Sarah Lyall filed from Dublin Thursday on the woeful state of the Irish economy and the big spending cuts submitted by the government to cut debt. She doesn't approve: "Irish Wince as a Budget Proposal Cuts to the Bone."
It sits in boarded-up disgrace next to the River Liffey, an abandoned, half-finished hulk. In better days, it was conceived as the new headquarters of the powerful Anglo Irish Bank, a glorious symbol of Ireland's great economic boom.
But the bank, larded with bad debt and disgraced by allegations of mismanagement, was taken over by the government last winter. The site's developer went bust this fall. And the ghostly construction project, mired in lawsuits, now stands as a monument to a telling kind of failure, the kind measured by the distance between the heights of a country's financial hubris and the depths of its fall.
Lyall did some pretty overt editorializing about those spending cuts contained in the government's "harshest budget in generations."
On Wednesday, the government added to the general misery in this shellshocked city by releasing its harshest budget in generations. The spending plan, 60 billion euros or about $88 billion, cuts 4 billion euros from the country's ballooning deficit by reducing public sector salaries by 5 to 15 percent and by drastically reducing expenditures on health care, education, welfare benefits and other social programs.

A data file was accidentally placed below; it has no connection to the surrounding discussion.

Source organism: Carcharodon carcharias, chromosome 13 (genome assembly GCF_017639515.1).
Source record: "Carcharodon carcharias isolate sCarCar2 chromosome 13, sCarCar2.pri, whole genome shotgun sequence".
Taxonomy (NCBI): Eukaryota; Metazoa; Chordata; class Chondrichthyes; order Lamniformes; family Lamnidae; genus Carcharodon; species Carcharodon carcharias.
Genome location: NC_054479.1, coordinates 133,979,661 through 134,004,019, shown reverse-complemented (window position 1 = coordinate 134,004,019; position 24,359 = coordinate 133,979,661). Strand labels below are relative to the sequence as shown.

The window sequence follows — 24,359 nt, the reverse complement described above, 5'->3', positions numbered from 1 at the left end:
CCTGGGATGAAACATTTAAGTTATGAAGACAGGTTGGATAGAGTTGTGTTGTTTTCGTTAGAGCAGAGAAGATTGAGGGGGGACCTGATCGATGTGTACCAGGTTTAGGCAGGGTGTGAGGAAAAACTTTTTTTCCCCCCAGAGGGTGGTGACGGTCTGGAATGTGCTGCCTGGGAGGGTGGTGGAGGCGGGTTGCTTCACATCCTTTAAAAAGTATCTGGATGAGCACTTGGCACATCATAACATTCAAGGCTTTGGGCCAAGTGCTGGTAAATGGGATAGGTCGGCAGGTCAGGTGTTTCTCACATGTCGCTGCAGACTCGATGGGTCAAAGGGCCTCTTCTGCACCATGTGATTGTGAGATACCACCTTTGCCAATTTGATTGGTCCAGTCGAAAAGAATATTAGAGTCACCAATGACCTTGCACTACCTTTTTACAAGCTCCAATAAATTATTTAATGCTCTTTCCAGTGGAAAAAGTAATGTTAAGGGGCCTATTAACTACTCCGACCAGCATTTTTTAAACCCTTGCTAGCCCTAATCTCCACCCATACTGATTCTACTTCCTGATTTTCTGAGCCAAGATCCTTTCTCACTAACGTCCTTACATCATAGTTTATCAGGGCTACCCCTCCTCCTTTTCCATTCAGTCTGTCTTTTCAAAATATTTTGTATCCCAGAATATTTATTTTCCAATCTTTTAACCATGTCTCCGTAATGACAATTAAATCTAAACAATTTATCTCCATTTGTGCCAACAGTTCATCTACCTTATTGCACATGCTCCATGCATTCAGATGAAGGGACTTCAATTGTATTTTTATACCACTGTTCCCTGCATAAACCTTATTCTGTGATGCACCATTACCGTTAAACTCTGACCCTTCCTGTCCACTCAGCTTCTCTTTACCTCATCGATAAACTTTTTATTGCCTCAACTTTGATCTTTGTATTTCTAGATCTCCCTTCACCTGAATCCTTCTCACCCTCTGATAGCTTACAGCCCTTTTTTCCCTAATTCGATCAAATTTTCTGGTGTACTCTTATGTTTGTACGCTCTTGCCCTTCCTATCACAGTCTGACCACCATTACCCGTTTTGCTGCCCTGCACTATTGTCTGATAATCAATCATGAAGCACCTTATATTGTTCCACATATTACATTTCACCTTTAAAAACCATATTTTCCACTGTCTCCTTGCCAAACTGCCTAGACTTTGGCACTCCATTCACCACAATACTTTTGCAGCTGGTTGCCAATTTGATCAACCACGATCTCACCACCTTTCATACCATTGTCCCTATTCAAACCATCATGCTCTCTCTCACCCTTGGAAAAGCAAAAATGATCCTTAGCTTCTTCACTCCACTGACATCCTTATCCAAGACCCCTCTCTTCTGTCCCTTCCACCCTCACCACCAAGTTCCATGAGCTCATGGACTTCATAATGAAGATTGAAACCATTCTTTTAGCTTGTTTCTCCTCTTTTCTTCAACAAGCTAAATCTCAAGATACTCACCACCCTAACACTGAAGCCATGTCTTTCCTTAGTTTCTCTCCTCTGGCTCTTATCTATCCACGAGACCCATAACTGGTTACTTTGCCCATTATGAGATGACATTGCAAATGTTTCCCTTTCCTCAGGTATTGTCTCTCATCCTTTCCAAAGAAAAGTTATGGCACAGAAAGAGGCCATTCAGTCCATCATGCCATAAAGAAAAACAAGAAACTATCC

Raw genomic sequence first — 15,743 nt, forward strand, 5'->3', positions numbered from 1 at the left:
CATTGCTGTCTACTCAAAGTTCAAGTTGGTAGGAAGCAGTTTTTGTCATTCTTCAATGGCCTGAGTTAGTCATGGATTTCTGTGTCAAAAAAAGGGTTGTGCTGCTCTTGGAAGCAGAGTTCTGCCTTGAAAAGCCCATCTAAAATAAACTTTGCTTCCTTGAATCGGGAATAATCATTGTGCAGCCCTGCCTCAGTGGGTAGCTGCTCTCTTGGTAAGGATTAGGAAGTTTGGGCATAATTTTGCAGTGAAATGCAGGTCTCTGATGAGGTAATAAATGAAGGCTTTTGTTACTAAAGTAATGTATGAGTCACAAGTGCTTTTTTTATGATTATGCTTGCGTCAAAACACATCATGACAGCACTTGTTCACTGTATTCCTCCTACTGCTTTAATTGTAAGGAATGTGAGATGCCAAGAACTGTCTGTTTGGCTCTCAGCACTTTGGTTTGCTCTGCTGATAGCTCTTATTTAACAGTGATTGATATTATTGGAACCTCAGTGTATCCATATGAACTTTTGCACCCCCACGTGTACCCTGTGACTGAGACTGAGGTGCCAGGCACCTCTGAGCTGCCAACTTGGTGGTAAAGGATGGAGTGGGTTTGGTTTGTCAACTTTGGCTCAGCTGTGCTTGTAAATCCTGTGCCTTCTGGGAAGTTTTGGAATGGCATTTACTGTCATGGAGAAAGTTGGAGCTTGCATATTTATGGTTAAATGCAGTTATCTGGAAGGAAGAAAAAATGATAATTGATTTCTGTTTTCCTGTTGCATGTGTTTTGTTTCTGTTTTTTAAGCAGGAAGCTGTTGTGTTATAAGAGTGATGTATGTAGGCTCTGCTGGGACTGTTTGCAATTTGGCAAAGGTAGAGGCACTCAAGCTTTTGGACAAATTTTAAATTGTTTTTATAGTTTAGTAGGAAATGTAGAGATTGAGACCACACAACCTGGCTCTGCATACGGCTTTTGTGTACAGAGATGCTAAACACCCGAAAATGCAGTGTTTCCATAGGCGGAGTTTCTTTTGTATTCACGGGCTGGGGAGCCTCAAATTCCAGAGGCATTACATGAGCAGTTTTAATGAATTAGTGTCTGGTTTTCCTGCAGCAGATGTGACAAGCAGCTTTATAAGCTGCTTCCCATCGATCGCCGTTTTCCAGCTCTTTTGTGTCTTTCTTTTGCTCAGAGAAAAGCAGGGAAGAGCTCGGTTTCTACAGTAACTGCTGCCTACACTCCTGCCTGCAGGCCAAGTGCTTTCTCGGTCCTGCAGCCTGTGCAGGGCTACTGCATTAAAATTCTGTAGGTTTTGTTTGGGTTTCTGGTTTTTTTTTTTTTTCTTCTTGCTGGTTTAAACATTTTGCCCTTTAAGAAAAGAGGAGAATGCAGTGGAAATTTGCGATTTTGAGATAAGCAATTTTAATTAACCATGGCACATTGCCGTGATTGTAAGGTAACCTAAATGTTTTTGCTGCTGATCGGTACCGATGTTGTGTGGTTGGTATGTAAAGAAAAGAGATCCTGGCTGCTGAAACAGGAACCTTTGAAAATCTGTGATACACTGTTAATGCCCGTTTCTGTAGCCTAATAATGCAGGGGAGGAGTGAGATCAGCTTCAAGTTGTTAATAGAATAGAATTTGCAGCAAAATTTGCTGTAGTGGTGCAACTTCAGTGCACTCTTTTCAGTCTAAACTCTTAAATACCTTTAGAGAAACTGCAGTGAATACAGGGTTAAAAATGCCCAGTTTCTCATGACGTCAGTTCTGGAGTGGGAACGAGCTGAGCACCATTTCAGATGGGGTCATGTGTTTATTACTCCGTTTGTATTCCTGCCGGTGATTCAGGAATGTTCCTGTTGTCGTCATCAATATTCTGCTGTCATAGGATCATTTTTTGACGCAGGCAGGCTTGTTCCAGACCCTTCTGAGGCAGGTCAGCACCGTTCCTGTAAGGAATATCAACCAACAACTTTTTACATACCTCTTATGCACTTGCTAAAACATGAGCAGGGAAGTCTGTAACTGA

Economists applauded the move, saying that Ireland - unlike other crisis-stricken European countries, most notably Greece and Spain - was showing courage in trying to rein in its deficit. European Union rules require countries that use the euro to keep their deficits below 3 percent of gross domestic product. Left unchecked, the government says, Ireland's would increase to 13.5 percent in 2010.
In a populist turn, Lyall seemed to chide economists for ignoring the human factor in favor of silly things like basic macroeconomics:
"This process started in 2008, but today is a big moment for Ireland in its efforts to restore stability to its public finances," Dermot O'Leary, chief economist for Goodbody Stockbrokers in Dublin, said in an interview. "The events of the last two weeks in relation to Dubai and Greece have proved that if you're a small country with a large deficit, the markets will force you into action by driving up the rates at which you can borrow funds."
Markets are one thing; the reality for actual residents of Ireland is another. A number of them converged outside the Parliament building to protest as the government unveiled its budget.
Public sector employees held strikes in November. The national police force has threatened to walk out. It seems impossible to find anyone here who has been left unscathed.
In contrast, the Times was considerably less scathing when it comes to confiscatory tax hikes, like the ones pushed by Britain, as described in a front-page story Thursday by Landon Thomas Jr.: "Yet the tax is not without precedent, even among traditional conservatives."